“I was never good at math”
“Ugh! I hate this NEW Common Core math”
“This was NOT the way we did math as a kid.”
As teacher and a tutor, these were common phrases I heard uttered by parents, in front of their children. Although it’s well meaning and meant to support a struggling child, it does more harm than we realize.
Just like with anything in life, we don’t want to pass our fears onto our children; same goes for academics. You may not have been “good” at math but that isn’t the reason your child is falling behind in math class.
I will admit, growing up math wasn’t my strong suit but I managed good grades (lots of studying, laboring and stress involved). It wasn’t until college, when I took a Teaching Mathematics course did all my fears and anxieties over math slowly dissipate. It tackled HOW we teach math, different strategies and a rethinking of how we implement mathematics in the classroom. I had a “if only they had taught it to me this way” moment and suddenly it all made sense.
Although I went on to teach literature and writing, math eventually became my “thing” as a private tutor. The majority of students I worked with needed help in math and subsequently, I knew the 6th, 7th and 8th grade math curriculum like the back of my hand. Even better, because of my previous insecurities in math, I was able to connect with my students and find that ONE particular way to help a math concept stick.
Tonight while scrolling Facebook (my husband is out of town and it’s been a long week), I stumbled upon this article by Mighty Girl and I felt compelled to share. I see this problem with both boys AND girls.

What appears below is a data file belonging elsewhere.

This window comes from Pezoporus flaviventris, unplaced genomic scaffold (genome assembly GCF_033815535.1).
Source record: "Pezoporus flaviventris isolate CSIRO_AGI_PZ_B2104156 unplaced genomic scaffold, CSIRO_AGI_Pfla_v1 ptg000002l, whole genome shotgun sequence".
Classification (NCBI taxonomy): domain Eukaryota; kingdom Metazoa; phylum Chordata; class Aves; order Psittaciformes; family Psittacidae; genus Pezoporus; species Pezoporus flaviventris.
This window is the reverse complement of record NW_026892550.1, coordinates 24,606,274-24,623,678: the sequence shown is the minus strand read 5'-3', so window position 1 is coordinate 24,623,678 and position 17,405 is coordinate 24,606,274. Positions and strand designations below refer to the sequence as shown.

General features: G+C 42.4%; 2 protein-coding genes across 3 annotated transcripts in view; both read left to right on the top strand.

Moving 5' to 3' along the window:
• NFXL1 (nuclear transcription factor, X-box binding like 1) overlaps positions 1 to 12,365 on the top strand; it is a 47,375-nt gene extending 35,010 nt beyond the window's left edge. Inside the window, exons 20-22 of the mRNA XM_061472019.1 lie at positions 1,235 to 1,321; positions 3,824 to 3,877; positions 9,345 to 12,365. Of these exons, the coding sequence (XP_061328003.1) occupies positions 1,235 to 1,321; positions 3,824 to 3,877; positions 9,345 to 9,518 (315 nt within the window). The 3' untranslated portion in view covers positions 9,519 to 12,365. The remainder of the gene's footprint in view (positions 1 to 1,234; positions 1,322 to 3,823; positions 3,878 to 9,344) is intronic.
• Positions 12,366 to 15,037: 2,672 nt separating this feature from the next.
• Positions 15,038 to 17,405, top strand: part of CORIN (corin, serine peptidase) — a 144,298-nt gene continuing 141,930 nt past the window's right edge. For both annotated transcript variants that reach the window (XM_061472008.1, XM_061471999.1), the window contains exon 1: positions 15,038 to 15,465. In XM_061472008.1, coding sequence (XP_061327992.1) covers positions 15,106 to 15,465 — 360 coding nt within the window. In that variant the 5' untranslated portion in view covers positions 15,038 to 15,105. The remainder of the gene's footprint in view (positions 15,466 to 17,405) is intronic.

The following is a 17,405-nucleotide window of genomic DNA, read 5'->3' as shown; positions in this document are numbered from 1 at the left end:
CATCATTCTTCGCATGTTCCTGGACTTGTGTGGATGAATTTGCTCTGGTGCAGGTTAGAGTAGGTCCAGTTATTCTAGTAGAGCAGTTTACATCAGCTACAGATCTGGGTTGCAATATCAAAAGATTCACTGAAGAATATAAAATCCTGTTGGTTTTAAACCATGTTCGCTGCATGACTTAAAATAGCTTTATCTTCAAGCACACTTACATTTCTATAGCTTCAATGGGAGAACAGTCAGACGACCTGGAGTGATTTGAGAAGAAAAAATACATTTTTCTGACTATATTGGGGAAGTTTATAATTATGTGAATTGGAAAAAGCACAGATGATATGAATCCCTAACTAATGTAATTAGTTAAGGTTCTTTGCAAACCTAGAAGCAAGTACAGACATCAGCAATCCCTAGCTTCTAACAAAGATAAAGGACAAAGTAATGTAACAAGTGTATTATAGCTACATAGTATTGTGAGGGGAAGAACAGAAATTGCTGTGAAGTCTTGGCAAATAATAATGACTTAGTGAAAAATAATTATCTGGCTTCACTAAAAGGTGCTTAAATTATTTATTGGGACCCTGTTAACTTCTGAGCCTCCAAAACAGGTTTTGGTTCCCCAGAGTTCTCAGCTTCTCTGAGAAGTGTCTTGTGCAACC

The author states, “And while well-meaning adults may think they’re encouraging kids by sharing their own math fears, research has shown the opposite — “Anxiety over mathematics has been recognized as a grade killer.”
The article continues, saying as parents we need to start “normalizing math at home in a way that’s relaxed and playful.”
Just like we read books at night, why not integrate some math games at home or even read some fun math books?
I suggest the Greg Tang Math books and games. My son Soren loves these and even his sisters enjoy playing with him. It’s an amazing resource, with numerous products aimed at making math fun, while helping your child develop important math skills and strong math foundation.
So let’s STOP the negative math talk and encourage our kids to find strategies and solutions that work for them.